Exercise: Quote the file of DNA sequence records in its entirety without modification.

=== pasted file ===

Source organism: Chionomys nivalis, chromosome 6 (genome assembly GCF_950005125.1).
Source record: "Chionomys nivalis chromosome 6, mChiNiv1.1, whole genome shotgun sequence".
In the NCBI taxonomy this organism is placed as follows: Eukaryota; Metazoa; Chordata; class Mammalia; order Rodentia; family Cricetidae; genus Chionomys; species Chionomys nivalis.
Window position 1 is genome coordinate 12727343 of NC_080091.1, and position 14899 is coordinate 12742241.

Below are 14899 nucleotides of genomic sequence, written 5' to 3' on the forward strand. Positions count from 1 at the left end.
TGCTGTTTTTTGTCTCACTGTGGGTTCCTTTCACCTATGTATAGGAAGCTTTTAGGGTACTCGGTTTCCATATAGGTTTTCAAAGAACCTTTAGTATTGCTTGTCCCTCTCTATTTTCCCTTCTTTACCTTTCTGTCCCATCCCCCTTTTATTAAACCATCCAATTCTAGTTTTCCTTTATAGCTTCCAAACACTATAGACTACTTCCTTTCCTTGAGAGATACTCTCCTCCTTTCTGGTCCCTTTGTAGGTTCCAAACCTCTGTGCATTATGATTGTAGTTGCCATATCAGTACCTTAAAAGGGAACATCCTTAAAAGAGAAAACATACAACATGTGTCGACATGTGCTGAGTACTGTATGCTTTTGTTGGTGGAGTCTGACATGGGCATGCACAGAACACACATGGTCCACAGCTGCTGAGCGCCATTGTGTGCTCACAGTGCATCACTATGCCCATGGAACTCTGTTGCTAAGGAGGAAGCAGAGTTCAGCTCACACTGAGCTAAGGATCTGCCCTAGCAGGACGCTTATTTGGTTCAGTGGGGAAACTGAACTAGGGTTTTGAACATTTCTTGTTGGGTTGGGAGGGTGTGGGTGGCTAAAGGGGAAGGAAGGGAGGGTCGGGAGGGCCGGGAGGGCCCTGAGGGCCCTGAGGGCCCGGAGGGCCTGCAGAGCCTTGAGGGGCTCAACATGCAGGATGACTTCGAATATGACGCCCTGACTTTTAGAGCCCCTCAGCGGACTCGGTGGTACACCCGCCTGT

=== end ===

Source organism: Chionomys nivalis, chromosome 6 (genome assembly GCF_950005125.1).
Source record: "Chionomys nivalis chromosome 6, mChiNiv1.1, whole genome shotgun sequence".
In the NCBI taxonomy this organism is placed as follows: Eukaryota; Metazoa; Chordata; class Mammalia; order Rodentia; family Cricetidae; genus Chionomys; species Chionomys nivalis.
Window position 1 is genome coordinate 12727343 of NC_080091.1, and position 14899 is coordinate 12742241.

Below are 14899 nucleotides of genomic sequence, written 5' to 3' on the forward strand. Positions count from 1 at the left end.
TGCTGTTTTTTGTCTCACTGTGGGTTCCTTTCACCTATGTATAGGAAGCTTTTAGGGTACTCGGTTTCCATATAGGTTTTCAAAGAACCTTTAGTATTGCTTGTCCCTCTCTATTTTCCCTTCTTTACCTTTCTGTCCCATCCCCCTTTTATTAAACCATCCAATTCTAGTTTTCCTTTATAGCTTCCAAACACTATAGACTACTTCCTTTCCTTGAGAGATACTCTCCTCCTTTCTGGTCCCTTTGTAGGTTCCAAACCTCTGTGCATTATGATTGTAGTTGCCATATCAGTACCTTAAAAGGGAACATCCTTAAAAGAGAAAACATACAACATGTGTCGACATGTGCTGAGTACTGTATGCTTTTGTTGGTGGAGTCTGACATGGGCATGCACAGAACACACATGGTCCACAGCTGCTGAGCGCCATTGTGTGCTCACAGTGCATCACTATGCCCATGGAACTCTGTTGCTAAGGAGGAAGCAGAGTTCAGCTCACACTGAGCTAAGGATCTGCCCTAGCAGGACGCTTATTTGGTTCAGTGGGGAAACTGAACTAGGGTTTTGAACATTTCTTGTTGGGTTGGGAGGGTGTGGGTGGCTAAAGGGGAAGGAAGGGAGGGTCGGGAGGGCCGGGAGGGCCCTGAGGGCCCTGAGGGCCCGGAGGGCCTGCAGAGCCTTGAGGGGCTCAACATGCAGGATGACTTCGAATATGACGCCCTGACTTTTAGAGCCCCTCAGCGGACTCGGTGGTACACCCGCCTGT